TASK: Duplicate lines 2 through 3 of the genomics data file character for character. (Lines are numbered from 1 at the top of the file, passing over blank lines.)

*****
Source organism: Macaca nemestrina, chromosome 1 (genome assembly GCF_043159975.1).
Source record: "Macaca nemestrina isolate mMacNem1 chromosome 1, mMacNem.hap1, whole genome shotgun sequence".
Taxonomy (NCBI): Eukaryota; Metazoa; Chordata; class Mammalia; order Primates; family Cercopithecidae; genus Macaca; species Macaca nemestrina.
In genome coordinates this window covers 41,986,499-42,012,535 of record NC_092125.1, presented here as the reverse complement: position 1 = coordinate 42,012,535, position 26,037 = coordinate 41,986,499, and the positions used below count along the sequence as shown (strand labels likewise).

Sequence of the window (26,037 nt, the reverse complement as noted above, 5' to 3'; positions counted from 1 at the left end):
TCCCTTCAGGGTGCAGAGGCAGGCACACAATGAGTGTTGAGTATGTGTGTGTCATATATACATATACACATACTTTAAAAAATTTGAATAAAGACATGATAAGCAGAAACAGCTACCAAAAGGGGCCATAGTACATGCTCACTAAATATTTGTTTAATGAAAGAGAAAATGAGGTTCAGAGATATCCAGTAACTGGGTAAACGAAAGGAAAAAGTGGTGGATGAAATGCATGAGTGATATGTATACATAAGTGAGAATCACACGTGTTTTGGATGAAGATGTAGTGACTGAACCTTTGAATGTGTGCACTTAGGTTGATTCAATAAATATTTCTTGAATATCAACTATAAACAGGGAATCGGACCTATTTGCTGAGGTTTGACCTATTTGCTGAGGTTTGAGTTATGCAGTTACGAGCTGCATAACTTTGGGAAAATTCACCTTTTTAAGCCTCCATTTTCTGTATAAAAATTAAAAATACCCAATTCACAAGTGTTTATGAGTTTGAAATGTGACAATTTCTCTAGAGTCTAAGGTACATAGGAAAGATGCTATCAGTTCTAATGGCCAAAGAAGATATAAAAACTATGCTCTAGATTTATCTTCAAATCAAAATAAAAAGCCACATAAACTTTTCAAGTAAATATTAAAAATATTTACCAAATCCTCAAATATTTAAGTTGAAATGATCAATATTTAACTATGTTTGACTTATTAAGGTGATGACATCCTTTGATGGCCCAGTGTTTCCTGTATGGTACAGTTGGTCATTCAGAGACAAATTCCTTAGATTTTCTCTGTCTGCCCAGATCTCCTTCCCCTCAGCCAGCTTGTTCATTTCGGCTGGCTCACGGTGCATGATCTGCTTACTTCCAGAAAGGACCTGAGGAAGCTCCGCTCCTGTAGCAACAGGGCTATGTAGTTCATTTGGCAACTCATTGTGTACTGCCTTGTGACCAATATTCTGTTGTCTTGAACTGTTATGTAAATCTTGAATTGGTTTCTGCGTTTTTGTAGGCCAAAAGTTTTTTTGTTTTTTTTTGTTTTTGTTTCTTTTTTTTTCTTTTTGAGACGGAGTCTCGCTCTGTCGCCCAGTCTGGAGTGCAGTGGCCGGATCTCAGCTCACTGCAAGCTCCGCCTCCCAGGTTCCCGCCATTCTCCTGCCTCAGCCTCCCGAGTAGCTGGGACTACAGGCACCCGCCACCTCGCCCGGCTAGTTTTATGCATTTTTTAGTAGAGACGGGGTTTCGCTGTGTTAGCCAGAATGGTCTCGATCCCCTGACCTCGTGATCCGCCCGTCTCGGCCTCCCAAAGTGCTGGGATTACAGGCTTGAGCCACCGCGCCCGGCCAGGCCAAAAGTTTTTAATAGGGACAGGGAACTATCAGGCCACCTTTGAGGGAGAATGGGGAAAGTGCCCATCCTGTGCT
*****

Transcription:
Source record: "Macaca nemestrina isolate mMacNem1 chromosome 1, mMacNem.hap1, whole genome shotgun sequence".
Taxonomy (NCBI): Eukaryota; Metazoa; Chordata; class Mammalia; order Primates; family Cercopithecidae; genus Macaca; species Macaca nemestrina.